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The tech flops Google, Microsoft and Apple hope you’ll forget
Not every idea can be a winner. While it’s tempting to believe that everything the likes of Google and Apple touches turns to gold, even the most successful companies have missteps. Here we celebrate nine of them…
Tech Flop #1: The Nintendo Virtual Boy
You can’t have a list of tech flops without considering the noble Virtual Boy – Nintendo’s first attempt at 3D graphics, nearly two decades before the 3DS would make portable 3D genuinely accessible.
Yes, “portable”. Hard to believe from the picture above, but that’s how the Virtual Boy was marketed. Not just that, but it displayed all games in a strange red-scale style, very much like your console was possessed by dark forces at all times. Worse still, it gave users horrendous headaches. Maybe it was possessed after all.
What it wasn’t possessed by was good games. Only 22 were ever released – and just 14 of those in the United States – before it was quietly discontinued a year after release, selling 770,000 units at $180 a pop.
Tech Flop #2: Google Buzz
While Google has managed to branch out comfortably beyond just being the King of Search (it’s now, if not King, then at least high-ranking royalty in the field of mapping, smartphones, email, cloud storage and online video), it didn’t make its profitable tech-omelette without breaking a few tech-eggs. If you’ll excuse the confused metaphor.
We were torn between Google Wave and Google Buzz for this one. In the end we picked Buzz, purely because Wave created its own big, uh, waves in tech circles to begin with, before failing the mass-adoption test. Buzz, on the other hand, excited nobody. A kind of Google Apps integrated answer to Twitter that nobody asked for, it was discontinued after a year and a half of overwhelming disinterest. Or underwhelming interest. Either way, it’s dead, and nobody asks why.
Tech Flop #3: Microsoft SPOT
We’ve covered the Microsoft SPOT before. It was a smartwatch before smartphones were the supercomputers in everyones’ pocket. It was also from the days before mobile data was fast and reliable, so it used pretty patchy FM radio signals to get its data.
Not only that, but SPOT watches were bulky, none too stylish, and with poor battery life. That doesn’t sound like any other wearable tech we know, does it?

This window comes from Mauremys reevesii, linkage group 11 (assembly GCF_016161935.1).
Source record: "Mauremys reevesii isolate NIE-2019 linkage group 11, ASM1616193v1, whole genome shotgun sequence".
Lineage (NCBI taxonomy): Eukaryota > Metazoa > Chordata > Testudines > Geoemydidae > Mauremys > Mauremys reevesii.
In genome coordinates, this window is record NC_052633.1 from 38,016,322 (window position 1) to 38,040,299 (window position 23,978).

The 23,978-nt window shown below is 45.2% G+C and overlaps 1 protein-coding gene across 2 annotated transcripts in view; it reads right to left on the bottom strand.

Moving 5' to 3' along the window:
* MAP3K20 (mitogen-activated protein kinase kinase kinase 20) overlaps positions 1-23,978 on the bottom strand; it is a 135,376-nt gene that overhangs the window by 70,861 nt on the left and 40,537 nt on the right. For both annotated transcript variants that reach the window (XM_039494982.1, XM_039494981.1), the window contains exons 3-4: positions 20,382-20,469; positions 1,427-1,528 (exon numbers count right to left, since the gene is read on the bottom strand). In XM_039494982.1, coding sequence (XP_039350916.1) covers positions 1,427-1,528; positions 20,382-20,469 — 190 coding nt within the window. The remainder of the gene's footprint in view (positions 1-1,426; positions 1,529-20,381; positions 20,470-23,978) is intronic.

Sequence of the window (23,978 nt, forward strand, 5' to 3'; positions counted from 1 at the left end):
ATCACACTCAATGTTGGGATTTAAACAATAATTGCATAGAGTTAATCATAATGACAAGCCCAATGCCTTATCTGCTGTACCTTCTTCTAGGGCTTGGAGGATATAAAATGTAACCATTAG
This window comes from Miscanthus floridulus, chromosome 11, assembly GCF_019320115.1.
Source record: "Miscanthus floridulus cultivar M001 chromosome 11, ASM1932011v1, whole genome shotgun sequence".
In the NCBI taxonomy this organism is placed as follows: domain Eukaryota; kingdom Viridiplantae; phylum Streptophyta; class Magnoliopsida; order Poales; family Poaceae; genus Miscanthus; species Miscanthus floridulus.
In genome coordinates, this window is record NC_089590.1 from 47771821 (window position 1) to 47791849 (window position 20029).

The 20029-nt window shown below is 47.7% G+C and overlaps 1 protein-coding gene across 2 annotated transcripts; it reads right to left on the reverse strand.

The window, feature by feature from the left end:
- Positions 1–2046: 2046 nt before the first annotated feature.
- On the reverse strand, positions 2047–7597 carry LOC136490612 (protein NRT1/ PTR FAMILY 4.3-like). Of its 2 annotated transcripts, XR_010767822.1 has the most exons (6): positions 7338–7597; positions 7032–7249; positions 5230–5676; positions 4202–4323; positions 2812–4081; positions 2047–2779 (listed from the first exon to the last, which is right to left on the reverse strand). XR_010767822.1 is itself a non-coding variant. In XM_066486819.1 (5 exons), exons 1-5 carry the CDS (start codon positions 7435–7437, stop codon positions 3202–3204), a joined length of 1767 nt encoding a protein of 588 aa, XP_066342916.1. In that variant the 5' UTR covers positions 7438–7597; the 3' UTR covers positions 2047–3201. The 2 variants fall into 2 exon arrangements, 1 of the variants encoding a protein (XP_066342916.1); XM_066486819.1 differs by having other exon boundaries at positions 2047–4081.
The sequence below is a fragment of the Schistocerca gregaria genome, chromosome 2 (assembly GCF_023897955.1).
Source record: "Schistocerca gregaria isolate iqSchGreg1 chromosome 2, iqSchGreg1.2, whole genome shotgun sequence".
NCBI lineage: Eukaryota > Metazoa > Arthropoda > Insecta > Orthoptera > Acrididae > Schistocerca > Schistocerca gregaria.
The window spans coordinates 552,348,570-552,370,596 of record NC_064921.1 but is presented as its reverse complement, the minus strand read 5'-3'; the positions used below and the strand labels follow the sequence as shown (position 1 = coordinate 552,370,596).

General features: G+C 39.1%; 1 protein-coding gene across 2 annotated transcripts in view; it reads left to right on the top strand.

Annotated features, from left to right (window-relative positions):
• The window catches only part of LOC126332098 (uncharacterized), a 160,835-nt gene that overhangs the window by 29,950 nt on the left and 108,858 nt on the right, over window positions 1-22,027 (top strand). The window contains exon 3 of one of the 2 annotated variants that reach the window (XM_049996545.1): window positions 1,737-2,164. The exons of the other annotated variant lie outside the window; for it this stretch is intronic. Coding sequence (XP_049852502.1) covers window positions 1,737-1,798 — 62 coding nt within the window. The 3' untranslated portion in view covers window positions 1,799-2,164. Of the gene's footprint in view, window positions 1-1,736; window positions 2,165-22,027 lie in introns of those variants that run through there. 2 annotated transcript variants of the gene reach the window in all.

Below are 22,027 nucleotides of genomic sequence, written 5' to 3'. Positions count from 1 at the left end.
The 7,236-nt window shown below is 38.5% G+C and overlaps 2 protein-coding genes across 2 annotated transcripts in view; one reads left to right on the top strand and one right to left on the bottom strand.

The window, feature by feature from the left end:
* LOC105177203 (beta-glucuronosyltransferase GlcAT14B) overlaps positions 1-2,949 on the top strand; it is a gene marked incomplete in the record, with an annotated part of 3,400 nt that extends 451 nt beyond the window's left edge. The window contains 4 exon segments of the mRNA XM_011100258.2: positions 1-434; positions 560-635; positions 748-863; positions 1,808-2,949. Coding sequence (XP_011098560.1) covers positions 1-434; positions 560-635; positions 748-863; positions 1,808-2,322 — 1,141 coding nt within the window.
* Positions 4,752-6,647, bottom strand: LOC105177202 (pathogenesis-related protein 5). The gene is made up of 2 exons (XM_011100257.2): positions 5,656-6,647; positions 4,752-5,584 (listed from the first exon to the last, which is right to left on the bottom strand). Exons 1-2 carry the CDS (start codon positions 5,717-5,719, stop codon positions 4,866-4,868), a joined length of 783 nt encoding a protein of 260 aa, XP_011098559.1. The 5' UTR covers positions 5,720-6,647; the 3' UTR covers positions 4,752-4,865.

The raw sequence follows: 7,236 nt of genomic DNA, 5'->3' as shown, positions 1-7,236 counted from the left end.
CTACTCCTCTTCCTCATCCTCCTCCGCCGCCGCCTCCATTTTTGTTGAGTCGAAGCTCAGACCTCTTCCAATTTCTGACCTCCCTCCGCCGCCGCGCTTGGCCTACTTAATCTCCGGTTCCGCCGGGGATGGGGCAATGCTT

Tech Flop #4: Nokia N-Gage
Okay, in recent years, Nokia’s star has fallen considerably, but back in 2003 it was a company that rarely put a foot wrong. Until they stumbled on to the idea that consumers wanted to play games on a hybrid mobile/console.
Nothing inherently wrong with the idea, as the massive growth of gaming apps shows, but Nokia got just about every design and commercial decision wrong: from the pricing (phone: $299, games: $34.99) to the fact you needed to remove the battery to change cartridge. On top of that, if you never played on one, imagine using those buttons to control a game. Yeah, it was as bad as you think. It didn’t work brilliantly as a phone either: a jack of no trades and master of none.
Some of these design flaws were fixed in the N-Gage QD, but it didn’t stop Nokia putting the device out of its misery in the west from 2005.
Tech Flop #5: Sony Xperia Play
The idea of a hybrid phone/games console lay dorment for a while (ignoring the Gizmondo, which had a fascinatingly weird history, but wasn’t made by a tech giant so doesn’t qualify for this list), but was revived by Sony four years ago to take advantage of the burgeoning Android gaming market.
It had a handful of problems that have stopped it seeing a successor to date: firstly, the price. Retailing at $449.99, it was more expensive than the Nintendo 3DS ($249) and the upcoming PlayStation Vita ($299). True, it was a phone as well, but phones age faster than consoles, and the specs weren’t quite as cutting edge as you’d hope. On top of that, the control pad section made the phone quite a bit chunkier than the more fashionable smartphones on the market.